Stunning video shows the moment a wheelchair-bound veteran stood for the National Anthem at a Stanley Cup game while more than 17,000 fans cheered on Wednesday.
Ty Edwards, a retired Lt. Colonel in the Marines, was shot in the head during an ambush in the Kunar province in
Edwards, 51, wore a Lightning jersey while the U.S. Air Force 6th Air Mobility Wing Honor Guard presented the American flag at Tampa Bay’s Amalie Arena before Game 2 of the Stanley Cup Final.
‘The Lightning organization and [owner] Mr. [Jeffrey] Vinik, and the NHL overall, are such first-class organizations. It was great to be there with my entire family,’ Edwards told
Stunning video shows the moment a wheelchair-bound veteran stood for the National Anthem at a Stanley Cup game while more than 17,000 fans cheered
Ty Edwards, a retired Lt. Colonel in the Marines, was shot in the head during an ambush in the Kunar province in Afghanistan on Oct. 18, 2008
The 20-year Marine veteran was given a ‘grim prognosis’ of ever standing or walking again
The U.S. Air Force 6th Air Mobility Wing Honor Guard presented the American flag at Tampa Bay’s Amalie Arena
Edwards said he wanted ‘to pay tribute to all those that have lost their lives and made sacrifices that the average American doesn’t see’
Fans are seen cheering for the Marine veteran while he stands on the stage
Edwards said he wanted ‘to pay tribute to all those that have lost their lives and made sacrifices that the average American doesn’t see’ even as standing for the National Anthem has become a hot button issue in the United States.
However, Edwards added he doesn’t ‘fault’ anybody who disagrees with him whether people should stand for The Star Spangled Banner.
‘I don’t fault anybody. It’s a free country. I don’t agree with it but it’s their choice,’ he said.
Edwards, a fan of the Tampa Bay Lightening, said he was ‘honored’ to be at the hockey game on Wednesday. He predicted that the team will ‘win in four’ in Game 3 of the Stanley Cup Final against the Montreal Canadiens on Friday night.
‘I wasn’t really thinking about anything but making it through the anthem at the time,’ Edwards told Fox News.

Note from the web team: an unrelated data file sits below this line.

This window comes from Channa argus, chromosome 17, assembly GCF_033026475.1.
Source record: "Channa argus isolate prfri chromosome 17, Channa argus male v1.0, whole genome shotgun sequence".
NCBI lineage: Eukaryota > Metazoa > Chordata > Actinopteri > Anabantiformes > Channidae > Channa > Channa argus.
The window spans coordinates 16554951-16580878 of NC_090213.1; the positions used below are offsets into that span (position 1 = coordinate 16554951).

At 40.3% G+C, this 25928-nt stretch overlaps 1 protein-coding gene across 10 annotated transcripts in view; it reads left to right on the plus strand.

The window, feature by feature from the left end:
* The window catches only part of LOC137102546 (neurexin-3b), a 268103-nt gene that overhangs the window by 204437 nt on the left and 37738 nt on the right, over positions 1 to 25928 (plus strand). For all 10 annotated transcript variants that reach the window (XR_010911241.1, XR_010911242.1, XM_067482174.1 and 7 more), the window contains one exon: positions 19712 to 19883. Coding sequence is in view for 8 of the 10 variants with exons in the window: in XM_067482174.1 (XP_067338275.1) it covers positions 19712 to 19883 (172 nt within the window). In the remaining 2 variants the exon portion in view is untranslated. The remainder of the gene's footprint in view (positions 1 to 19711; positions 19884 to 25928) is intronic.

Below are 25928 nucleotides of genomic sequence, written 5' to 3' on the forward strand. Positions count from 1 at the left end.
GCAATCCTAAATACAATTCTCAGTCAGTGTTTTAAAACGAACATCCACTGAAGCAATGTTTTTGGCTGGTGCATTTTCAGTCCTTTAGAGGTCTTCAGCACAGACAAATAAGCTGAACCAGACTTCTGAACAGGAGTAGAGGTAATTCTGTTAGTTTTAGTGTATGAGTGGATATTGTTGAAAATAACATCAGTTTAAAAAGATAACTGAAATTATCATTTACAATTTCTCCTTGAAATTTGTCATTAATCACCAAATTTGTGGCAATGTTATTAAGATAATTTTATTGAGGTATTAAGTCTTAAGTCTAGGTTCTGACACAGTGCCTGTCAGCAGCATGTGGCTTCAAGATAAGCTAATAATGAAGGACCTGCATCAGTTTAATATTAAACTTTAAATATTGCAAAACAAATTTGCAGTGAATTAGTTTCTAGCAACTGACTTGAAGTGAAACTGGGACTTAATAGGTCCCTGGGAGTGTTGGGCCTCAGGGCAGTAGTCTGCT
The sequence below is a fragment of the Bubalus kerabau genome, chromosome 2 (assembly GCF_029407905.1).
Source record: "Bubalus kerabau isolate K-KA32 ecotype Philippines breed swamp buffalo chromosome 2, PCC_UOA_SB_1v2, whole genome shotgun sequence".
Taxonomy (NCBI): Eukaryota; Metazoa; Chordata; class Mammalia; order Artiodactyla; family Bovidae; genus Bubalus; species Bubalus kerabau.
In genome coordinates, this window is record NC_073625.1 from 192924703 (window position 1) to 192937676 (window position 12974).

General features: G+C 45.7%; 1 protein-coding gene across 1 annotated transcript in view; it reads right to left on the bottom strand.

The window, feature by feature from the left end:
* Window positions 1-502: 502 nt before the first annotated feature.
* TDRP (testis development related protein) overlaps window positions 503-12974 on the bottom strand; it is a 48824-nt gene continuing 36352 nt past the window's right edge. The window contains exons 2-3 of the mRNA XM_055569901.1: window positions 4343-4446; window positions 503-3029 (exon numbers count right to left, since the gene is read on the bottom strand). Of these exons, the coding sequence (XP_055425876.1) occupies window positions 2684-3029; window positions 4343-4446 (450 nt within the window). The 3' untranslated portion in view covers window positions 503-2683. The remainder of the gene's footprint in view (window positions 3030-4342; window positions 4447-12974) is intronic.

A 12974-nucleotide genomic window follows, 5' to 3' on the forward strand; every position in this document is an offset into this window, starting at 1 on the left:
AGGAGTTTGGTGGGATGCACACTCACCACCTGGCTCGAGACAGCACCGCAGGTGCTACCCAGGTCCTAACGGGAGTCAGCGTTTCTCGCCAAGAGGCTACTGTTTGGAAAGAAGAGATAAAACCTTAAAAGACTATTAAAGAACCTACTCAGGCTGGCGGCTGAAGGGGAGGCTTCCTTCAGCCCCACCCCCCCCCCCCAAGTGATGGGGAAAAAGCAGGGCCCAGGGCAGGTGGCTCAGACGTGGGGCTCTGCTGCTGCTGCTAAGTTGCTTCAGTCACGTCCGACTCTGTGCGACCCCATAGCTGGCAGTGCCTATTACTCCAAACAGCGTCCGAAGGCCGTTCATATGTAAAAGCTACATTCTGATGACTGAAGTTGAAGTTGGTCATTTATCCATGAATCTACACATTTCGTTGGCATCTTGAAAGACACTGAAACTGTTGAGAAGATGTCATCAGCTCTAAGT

Edwards, who first joined the military in 1992, told the outlet that he served as an infantry officer in the 1st Battalion 7th Marines and was deployed to Okinawa, Japan.
After the 9/11 terrorist attacks, Edwards was sent to Iraq twice and Afghanistan once – where he was wounded in combat, the outlet reported.
Edwards had left his Humvee when insurgents began shooting at his unit,
Hakimi Quadratullah, Edwards’ then 20-year-old interpreter, saw him lying on the ground and ran to save his life while other Marines engaged in gunfire.
Former Afghan interpreter Hakimi Qaudratullah, left, and Ty Edwards, right, are pictured at Edward’s home in Florida
Quadratullah, left, and then-Marine Lt. Col. Ty Edwards, right, are pictured in Afghanistan
Edwards is pictured with the Embedded Training Team (ETT 7-3) during pre-deployment training for Afghanistan in the Fall of 2007
Quadratullah told the outlet he grabbed a Marine’s M4 rifle and took his ‘chances against the Taliban bullets.’
‘I didn’t want to get taken alive,’ he said. ‘They would have cut my throat with a wire. They would have made a video. My death would have been hard. They would make me suffer every second.’
He added: ”I told him, ‘Don’t die,’ and I started crying. He needed help. He was dying in front of me, and when I got on the radio, I asked for help but it was all jammed up with people talking.’
Quadratullah was knocked out and injured by shrapnel when the Humvee was hit by a rocket-propelled grenade.
According to Fox News, Edwards was taken to Bagram Airfield before being flown to Germany to meet his wife Anna before he was flown Bethesda Naval Hospital in Maryland for further treatment.
Mark Van Trees, the director of Support the Troops, told Fox News that Edwards ‘goes through an hour of rehabilitation’ every day to continue his recovery over a decade since he was wounded. Van Trees works with the Tampa Bay Lightning hockey team to pick guests to be honored during the National Anthem.
‘They told him the prognosis to ever stand up or walk again was not very good… His spirit and his humbleness are just unmatched,’ Van Trees said.
Edwards and Quadratullah long remained connected after the fateful deployment, Military Times reported.
The 20-year Marine veteran helped Quadratullah get a visa and let him live with his family in Tampa Palms, Florida for a time in 2013, the outlet reported.
‘I was lucky and I had good friends like Ty and his friend Steve [Hemmingway],’ Quadratullah, who now works as an operations manager at a distribution center in California, told Military Times.
There are 1,525,400 veterans in the state of Florida as of 2017, According to the Florida Department of Veterans’ Affairs. Florida has the country’s third-largest veteran population behind California and Texas.